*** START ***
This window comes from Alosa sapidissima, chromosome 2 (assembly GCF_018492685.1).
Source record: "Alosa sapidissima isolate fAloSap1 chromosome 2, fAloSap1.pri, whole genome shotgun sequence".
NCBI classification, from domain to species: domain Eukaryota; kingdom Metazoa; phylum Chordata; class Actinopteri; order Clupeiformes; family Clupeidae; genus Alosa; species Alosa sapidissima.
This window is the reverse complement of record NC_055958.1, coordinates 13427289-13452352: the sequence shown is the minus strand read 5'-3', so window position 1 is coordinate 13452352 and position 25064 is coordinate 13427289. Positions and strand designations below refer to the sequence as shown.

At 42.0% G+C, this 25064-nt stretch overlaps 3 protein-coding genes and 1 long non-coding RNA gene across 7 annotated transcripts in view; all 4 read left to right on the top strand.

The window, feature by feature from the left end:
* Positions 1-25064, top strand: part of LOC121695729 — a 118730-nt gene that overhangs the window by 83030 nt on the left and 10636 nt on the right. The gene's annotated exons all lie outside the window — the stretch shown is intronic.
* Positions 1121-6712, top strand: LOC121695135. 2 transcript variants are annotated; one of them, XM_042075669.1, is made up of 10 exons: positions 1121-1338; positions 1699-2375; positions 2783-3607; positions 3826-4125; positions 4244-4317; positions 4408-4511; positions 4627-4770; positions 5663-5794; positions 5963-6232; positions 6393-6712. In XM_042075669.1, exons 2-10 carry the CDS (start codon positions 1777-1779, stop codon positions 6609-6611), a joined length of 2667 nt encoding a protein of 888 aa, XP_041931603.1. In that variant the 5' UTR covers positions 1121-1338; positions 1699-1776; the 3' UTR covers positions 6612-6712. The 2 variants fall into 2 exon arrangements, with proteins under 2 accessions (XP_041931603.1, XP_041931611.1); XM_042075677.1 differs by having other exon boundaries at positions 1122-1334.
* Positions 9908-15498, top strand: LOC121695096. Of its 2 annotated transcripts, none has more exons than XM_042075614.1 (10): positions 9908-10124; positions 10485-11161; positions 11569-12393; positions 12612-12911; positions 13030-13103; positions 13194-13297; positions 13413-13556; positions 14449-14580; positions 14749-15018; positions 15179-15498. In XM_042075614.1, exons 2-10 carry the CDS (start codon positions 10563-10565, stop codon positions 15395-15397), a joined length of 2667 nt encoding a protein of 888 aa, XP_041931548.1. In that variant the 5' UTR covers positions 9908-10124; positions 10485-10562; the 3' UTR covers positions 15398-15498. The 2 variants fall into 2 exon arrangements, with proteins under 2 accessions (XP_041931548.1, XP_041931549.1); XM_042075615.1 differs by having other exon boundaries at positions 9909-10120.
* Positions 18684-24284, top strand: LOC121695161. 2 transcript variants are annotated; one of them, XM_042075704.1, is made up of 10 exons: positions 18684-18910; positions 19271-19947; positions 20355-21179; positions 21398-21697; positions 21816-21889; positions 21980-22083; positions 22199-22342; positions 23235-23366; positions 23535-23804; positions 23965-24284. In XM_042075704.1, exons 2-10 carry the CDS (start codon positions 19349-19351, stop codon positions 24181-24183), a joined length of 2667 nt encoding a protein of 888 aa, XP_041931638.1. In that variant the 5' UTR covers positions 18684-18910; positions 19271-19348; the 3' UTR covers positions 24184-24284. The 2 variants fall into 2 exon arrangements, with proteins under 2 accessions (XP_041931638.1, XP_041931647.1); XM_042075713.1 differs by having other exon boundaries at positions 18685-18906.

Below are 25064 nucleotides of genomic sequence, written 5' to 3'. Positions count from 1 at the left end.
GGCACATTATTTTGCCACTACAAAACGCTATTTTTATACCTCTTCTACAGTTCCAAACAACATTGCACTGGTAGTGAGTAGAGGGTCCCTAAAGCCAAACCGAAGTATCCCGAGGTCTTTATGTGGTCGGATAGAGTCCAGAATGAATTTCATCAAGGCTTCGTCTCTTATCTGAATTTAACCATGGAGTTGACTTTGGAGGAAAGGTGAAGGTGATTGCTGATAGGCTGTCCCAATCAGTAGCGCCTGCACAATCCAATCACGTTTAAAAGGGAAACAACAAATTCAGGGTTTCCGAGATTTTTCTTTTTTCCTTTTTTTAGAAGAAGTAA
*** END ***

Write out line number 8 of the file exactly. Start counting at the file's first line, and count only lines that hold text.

* Positions 1121-6712, top strand: LOC121695135. 2 transcript variants are annotated; one of them, XM_042075669.1, is made up of 10 exons: positions 1121-1338; positions 1699-2375; positions 2783-3607; positions 3826-4125; positions 4244-4317; positions 4408-4511; positions 4627-4770; positions 5663-5794; positions 5963-6232; positions 6393-6712. In XM_042075669.1, exons 2-10 carry the CDS (start codon positions 1777-1779, stop codon positions 6609-6611), a joined length of 2667 nt encoding a protein of 888 aa, XP_041931603.1. In that variant the 5' UTR covers positions 1121-1338; positions 1699-1776; the 3' UTR covers positions 6612-6712. The 2 variants fall into 2 exon arrangements, with proteins under 2 accessions (XP_041931603.1, XP_041931611.1); XM_042075677.1 differs by having other exon boundaries at positions 1122-1334.